Thrapston woman's warning after cockapoo ate dumped face mask

Three-year Patch needed urgent veterinary treatment

Patch the cockapoo, pictured right during his procedure. Credit: My Family Vets/Abington Vets
Patch the cockapoo, pictured right during his procedure. Credit: My Family Vets/Abington Vets

A Thrapston woman has urged people to bin their face masks after her beloved pooch ate one which had been dumped.

Three-year-old cockapoo Patch is thought to have wolfed down a discarded mask left on the ground while on a walk, but thankfully is okay.

His owner, Sue Fox, said they didn't even know he had eaten it at first, initially taking him to a vet after he didn't bring up a sock he had taken from their tumbledryer.

She has urged people to make sure they put their mask in a bin rather than being "thoughtless".

She said: "We have absolutely no idea where Patch picked it up but since it happened, I've been looking for them and I can see up to 10 each time we go for a walk. People just chuck them down when they've finished with them rather than put them in a bin.

"It's so thoughtless and dangerous. I know Patch isn't the only one this has happened to. It's been really upsetting for me and I've actually lost weight with worry about his health, but I know of other owners whose dog have needed surgery.

"The masks have gone through their systems and really put their lives at risk. Patch is always looking for things, so we have to scan the ground and have even changed where we walk. I know we all need to use face masks at the moment, but people just need to think when they are finished with them."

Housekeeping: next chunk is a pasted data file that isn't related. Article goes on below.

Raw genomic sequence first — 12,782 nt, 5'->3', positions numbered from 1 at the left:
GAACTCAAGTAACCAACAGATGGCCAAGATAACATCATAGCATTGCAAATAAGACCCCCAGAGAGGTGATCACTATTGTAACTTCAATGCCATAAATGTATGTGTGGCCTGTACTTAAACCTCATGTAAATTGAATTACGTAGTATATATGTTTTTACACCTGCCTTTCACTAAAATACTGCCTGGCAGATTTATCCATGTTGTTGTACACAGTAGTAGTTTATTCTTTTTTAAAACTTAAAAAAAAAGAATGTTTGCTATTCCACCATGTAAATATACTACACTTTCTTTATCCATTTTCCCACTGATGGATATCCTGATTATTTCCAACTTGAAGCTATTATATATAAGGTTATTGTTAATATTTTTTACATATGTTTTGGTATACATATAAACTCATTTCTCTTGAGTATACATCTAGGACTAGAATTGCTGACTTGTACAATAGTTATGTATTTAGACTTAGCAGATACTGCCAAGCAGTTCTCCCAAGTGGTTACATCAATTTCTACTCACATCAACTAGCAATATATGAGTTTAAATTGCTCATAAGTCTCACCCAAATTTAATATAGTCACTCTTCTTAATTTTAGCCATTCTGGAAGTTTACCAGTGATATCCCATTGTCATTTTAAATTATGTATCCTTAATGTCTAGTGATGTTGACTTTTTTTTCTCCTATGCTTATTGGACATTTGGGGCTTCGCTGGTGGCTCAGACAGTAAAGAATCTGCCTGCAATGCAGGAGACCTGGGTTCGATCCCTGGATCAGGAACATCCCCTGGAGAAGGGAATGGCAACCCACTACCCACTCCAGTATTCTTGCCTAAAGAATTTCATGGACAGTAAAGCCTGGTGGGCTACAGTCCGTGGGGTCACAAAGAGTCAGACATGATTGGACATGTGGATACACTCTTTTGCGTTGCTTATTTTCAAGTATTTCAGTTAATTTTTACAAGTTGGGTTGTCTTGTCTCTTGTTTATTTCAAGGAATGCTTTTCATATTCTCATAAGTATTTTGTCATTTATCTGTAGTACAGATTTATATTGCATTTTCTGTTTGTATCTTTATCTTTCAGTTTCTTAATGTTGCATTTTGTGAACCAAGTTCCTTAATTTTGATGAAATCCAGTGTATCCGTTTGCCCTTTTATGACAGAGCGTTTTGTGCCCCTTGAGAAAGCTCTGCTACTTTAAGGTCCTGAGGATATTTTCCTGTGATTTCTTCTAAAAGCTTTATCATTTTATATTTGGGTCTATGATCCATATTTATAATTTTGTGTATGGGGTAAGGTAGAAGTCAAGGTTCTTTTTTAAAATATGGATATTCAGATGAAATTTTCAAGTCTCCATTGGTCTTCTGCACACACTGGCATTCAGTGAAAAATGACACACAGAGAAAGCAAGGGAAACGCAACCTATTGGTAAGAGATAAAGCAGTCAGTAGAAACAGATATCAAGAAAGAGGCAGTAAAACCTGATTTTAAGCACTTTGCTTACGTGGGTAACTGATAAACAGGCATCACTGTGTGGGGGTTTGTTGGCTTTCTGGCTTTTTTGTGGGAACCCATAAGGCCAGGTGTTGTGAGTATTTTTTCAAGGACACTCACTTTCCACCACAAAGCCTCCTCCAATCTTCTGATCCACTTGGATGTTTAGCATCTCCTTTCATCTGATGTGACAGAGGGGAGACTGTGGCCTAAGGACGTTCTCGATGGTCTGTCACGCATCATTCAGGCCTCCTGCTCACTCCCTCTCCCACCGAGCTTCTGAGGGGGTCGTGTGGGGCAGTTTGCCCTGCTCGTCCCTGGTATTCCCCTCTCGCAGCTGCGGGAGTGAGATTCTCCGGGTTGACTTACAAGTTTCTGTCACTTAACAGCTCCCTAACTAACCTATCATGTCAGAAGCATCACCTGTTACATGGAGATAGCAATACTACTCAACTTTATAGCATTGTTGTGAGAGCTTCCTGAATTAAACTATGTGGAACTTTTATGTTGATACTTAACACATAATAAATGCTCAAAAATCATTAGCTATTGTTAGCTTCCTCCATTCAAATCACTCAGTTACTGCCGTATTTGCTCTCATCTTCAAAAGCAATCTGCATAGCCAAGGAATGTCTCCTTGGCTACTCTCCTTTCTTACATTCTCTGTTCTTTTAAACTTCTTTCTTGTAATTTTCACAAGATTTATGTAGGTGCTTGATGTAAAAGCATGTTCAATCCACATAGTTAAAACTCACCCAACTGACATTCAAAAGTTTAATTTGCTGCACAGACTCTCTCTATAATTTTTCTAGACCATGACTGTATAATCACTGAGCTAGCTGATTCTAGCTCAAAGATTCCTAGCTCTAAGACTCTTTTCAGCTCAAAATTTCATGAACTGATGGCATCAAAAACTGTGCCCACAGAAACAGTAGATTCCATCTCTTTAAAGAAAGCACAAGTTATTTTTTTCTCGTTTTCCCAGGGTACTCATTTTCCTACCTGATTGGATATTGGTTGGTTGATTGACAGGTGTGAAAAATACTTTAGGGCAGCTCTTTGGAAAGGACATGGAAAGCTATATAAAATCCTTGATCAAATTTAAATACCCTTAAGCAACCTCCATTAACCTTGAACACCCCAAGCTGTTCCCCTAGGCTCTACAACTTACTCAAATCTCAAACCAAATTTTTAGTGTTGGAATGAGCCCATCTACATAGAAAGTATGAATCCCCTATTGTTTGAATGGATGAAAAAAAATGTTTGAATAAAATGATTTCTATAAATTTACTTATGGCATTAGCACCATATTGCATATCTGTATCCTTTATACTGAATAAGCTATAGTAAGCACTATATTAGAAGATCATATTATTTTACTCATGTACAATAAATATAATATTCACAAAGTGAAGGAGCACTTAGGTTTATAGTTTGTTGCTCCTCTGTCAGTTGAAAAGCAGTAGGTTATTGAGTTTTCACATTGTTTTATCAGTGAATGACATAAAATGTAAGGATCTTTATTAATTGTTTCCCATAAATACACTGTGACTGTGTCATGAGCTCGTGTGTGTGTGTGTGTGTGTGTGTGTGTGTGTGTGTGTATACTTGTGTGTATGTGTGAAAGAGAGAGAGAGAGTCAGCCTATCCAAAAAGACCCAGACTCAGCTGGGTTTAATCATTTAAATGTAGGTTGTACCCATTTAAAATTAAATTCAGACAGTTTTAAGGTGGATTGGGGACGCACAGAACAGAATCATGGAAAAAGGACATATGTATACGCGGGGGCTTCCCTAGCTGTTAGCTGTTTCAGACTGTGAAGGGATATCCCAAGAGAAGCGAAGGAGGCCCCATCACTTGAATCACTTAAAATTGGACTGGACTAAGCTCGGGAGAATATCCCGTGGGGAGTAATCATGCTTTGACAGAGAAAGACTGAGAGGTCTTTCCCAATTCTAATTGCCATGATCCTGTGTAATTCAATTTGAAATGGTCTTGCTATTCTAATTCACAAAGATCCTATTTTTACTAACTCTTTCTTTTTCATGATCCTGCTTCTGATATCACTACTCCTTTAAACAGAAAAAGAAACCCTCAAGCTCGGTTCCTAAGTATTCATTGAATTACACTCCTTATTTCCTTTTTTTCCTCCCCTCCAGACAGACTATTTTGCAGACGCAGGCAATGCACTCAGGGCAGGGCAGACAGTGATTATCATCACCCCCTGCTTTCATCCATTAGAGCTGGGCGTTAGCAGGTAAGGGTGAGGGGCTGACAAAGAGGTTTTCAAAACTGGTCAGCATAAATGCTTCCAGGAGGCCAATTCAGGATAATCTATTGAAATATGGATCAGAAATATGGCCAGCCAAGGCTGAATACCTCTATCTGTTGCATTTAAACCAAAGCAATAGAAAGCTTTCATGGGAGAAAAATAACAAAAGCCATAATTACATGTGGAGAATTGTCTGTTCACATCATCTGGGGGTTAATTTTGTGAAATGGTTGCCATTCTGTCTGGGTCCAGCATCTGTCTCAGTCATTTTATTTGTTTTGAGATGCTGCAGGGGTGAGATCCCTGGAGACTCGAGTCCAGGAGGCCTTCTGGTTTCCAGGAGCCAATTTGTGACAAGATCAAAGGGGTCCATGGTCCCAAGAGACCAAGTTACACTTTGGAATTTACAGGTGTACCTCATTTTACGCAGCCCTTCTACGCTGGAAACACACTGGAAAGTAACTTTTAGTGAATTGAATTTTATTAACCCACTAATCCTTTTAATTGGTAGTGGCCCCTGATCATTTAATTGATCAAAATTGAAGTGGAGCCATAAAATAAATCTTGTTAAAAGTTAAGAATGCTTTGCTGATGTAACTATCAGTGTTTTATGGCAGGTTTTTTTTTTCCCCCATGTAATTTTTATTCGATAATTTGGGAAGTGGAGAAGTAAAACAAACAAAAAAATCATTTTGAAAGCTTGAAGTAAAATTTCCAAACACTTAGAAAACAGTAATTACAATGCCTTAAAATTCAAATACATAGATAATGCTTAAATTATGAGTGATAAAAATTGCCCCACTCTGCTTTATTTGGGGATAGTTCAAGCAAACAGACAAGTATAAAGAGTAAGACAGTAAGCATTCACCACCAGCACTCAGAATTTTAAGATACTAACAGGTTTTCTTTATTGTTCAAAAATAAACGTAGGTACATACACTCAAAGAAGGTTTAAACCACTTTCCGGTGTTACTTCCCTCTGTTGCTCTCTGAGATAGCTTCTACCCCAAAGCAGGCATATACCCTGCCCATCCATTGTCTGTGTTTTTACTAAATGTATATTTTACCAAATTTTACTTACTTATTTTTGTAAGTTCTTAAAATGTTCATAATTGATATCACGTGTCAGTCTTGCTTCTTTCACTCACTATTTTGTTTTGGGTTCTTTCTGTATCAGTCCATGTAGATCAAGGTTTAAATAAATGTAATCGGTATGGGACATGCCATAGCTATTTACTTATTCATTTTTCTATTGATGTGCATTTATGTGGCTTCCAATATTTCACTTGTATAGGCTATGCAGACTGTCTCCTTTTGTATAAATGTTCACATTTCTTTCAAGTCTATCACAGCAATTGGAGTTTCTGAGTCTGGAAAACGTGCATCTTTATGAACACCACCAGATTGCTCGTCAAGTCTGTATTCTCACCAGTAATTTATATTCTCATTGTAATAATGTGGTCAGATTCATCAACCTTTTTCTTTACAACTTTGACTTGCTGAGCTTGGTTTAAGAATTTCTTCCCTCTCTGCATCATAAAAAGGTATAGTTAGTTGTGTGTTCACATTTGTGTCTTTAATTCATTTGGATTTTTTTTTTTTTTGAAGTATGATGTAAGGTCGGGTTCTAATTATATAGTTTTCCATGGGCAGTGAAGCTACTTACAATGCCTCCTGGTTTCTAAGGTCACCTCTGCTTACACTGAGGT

Patch was referred to Abington Park Vets in Northampton, where vets realised it was not just a sock he had eaten after spotting a piece of metal.

Vet Riccardo Minelli said: "Because we were told it was a sock, we were expecting to try and remove that, hopefully without needing surgery.

"But when we took a radiograph to check the position, we could see there was a piece of metal.

"That didn't make sense for a sock but as it was still accessible in the stomach, we were able to go in with an endoscope which has a camera. We pulled it out along with the sock and when we untangled it, we found it was a disposable face mask.

"The metal was where you could adjust it around the nose. It was really unexpected and we had no idea how long it had been in the stomach."

A number of vets have reported cases of dogs ingesting discarded face masks or other PPE such as plastic gloves in the past few months, prompting vets and animal charities to issue warnings.

Vets remain open during lockdown and you should seek help if your pet needs it.